A couple of years ago, lawyer and New Yorker, Gregory Locke stepped onto his train and discovered something disturbing: anti-semitic writings and swastikas were scrawled across the windows and advertisements of the car. Vile phrases like “Jews belong in the oven,” “Destroy Islam,” and “Heil Hitler” marked the walls.
Locke and the other passengers were stunned into uneasy silence. Then they began to wonder aloud about what they should do about the shocking graffiti.
“Hand sanitizer gets rid of Sharpie,” said a local chef named Jared Neid. “We need alcohol.”
A woman dug into her purse and came up with a tissue. Others followed suit, and soon a little arsenal of hand sanitizer and wipes was collected. People set to work using the sanitizer to rub out the hate surrounding them.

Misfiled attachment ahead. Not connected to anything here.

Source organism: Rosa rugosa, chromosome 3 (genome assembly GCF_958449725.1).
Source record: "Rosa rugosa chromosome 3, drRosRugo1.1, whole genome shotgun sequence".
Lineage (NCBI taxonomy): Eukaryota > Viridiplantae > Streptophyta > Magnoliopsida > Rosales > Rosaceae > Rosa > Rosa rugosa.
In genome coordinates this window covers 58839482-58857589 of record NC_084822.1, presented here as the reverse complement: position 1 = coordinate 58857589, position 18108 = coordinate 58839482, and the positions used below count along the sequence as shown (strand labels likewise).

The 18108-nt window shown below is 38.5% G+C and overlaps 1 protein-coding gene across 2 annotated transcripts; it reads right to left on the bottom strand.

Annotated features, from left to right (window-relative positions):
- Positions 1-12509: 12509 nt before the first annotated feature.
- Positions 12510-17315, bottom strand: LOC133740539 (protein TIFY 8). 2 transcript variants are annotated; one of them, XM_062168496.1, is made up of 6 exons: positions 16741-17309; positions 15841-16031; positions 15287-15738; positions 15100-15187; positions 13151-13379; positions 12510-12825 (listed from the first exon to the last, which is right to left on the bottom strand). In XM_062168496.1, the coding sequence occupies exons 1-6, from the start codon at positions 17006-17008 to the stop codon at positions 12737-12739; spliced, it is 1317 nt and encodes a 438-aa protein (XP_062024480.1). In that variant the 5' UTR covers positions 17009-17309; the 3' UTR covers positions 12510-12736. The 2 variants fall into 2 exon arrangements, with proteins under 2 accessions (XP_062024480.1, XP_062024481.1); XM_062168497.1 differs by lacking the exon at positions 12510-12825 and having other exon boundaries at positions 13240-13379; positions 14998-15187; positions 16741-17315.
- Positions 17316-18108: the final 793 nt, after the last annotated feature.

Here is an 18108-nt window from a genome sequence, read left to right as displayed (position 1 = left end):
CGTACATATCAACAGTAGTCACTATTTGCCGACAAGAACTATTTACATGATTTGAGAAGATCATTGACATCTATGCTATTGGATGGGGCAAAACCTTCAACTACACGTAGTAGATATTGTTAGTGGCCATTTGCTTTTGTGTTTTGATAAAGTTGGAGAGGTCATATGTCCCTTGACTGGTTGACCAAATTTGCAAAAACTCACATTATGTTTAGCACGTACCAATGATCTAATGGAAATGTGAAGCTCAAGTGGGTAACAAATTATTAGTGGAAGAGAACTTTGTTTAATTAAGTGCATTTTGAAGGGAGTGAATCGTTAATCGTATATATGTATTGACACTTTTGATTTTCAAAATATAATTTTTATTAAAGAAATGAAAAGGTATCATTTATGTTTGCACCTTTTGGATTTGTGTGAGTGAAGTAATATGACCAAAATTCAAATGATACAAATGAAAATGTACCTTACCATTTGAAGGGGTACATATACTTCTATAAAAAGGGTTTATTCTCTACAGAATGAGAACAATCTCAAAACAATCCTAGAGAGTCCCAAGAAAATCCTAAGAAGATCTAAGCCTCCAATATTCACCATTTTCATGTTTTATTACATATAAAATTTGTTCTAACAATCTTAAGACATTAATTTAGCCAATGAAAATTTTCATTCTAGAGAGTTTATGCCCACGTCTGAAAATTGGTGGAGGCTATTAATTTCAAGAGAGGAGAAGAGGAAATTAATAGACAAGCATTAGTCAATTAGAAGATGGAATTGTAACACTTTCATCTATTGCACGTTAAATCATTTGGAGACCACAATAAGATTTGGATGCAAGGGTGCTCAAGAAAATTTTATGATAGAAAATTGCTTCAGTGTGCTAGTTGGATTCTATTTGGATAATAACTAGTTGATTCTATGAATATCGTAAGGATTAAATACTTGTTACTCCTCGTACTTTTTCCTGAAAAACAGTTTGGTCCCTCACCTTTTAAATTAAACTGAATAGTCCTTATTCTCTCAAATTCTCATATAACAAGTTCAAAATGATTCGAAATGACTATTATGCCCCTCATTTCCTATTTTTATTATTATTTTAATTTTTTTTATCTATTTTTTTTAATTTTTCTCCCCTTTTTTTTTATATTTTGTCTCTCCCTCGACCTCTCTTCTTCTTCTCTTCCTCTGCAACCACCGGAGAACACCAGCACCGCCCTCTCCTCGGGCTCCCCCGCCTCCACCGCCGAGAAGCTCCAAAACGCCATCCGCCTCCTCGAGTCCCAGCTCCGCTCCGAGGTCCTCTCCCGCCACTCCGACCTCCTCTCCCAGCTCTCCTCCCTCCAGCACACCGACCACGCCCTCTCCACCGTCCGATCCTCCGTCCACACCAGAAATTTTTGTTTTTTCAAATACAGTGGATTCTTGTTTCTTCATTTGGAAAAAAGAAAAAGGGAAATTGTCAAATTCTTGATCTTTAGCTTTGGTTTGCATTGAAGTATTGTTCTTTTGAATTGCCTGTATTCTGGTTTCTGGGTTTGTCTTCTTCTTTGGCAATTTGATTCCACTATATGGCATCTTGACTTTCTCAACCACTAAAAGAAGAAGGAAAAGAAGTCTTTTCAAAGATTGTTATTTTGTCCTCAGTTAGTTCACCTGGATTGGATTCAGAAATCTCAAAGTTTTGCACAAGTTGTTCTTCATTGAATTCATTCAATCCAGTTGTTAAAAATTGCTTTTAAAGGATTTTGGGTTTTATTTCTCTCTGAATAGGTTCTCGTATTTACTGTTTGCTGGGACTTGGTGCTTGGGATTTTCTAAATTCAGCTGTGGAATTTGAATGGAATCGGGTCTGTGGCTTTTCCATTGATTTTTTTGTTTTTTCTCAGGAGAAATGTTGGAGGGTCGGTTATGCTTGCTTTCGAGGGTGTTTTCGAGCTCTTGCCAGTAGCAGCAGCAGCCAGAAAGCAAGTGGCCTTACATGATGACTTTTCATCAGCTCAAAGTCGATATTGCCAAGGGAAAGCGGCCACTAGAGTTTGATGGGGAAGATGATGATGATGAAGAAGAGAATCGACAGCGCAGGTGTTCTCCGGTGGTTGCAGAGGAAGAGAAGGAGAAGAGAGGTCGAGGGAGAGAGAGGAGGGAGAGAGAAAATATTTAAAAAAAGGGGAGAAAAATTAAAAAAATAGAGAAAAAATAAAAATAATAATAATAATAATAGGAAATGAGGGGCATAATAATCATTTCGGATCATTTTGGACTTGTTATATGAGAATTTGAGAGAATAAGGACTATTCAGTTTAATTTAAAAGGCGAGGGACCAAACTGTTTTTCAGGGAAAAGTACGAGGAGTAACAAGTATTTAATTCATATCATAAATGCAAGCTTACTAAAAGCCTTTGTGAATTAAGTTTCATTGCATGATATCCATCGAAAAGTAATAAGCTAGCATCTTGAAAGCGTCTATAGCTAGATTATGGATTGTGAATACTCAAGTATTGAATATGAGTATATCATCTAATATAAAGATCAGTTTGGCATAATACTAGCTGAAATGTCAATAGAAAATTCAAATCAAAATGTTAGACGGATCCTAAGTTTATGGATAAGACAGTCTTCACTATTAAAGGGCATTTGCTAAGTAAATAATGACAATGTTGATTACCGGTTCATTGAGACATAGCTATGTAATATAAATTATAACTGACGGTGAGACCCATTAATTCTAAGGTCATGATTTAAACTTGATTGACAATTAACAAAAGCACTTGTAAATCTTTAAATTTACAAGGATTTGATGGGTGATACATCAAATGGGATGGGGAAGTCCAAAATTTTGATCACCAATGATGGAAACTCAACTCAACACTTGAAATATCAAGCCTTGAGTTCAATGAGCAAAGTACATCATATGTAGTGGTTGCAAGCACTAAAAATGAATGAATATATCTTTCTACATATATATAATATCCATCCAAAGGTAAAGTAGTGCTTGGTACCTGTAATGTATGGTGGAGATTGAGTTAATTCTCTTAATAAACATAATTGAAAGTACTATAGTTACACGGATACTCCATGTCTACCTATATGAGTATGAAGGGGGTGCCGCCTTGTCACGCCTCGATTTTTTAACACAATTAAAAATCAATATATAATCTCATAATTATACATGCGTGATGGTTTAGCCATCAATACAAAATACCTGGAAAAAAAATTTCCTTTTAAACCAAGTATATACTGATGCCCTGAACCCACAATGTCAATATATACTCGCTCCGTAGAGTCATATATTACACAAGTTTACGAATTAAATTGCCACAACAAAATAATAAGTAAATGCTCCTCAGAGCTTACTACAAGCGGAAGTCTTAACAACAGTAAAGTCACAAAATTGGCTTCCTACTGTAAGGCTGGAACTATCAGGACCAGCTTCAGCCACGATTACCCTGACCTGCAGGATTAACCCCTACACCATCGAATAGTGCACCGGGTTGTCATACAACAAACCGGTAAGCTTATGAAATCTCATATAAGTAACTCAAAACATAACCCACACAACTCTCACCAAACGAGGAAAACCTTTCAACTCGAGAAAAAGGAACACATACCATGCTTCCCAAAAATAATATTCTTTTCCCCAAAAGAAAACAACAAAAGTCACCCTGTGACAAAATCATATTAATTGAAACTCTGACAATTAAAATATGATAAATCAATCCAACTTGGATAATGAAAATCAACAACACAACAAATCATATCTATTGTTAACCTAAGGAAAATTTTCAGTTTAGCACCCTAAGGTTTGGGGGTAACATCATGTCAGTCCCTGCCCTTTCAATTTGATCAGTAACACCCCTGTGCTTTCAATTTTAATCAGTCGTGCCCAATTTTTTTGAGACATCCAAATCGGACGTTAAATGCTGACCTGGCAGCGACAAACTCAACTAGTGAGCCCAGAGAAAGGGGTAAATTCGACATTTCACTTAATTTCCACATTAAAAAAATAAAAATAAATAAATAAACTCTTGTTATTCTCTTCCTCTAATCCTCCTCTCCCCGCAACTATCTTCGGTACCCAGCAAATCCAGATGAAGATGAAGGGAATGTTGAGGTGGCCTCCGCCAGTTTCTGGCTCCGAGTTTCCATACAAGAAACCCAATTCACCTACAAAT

Passengers sanitized the whole car in minutes, saving future riders from seeing the hateful graffiti.
Locke felt uplifted seeing his fellow New Yorkers pitching in together. He posted about the incident on his Facebook page.
His post went viral and at this time stands at almost 750,000 likes and over 450,000 shares.
Later, in response to yet another incidence of subway vandalism, New York Governor Andrew Cuomo tweeted a picture of the swastika turned into a sign of love.
“This is what New Yorkers do — we turn hate into love. That is our message to the nation and to the world. And we won’t back down — not now, not ever,” said Cuomo’s tweet.
Hate is always defeated whenever people from all backgrounds stand up to wipe away ugliness and make the world a kinder, loving place.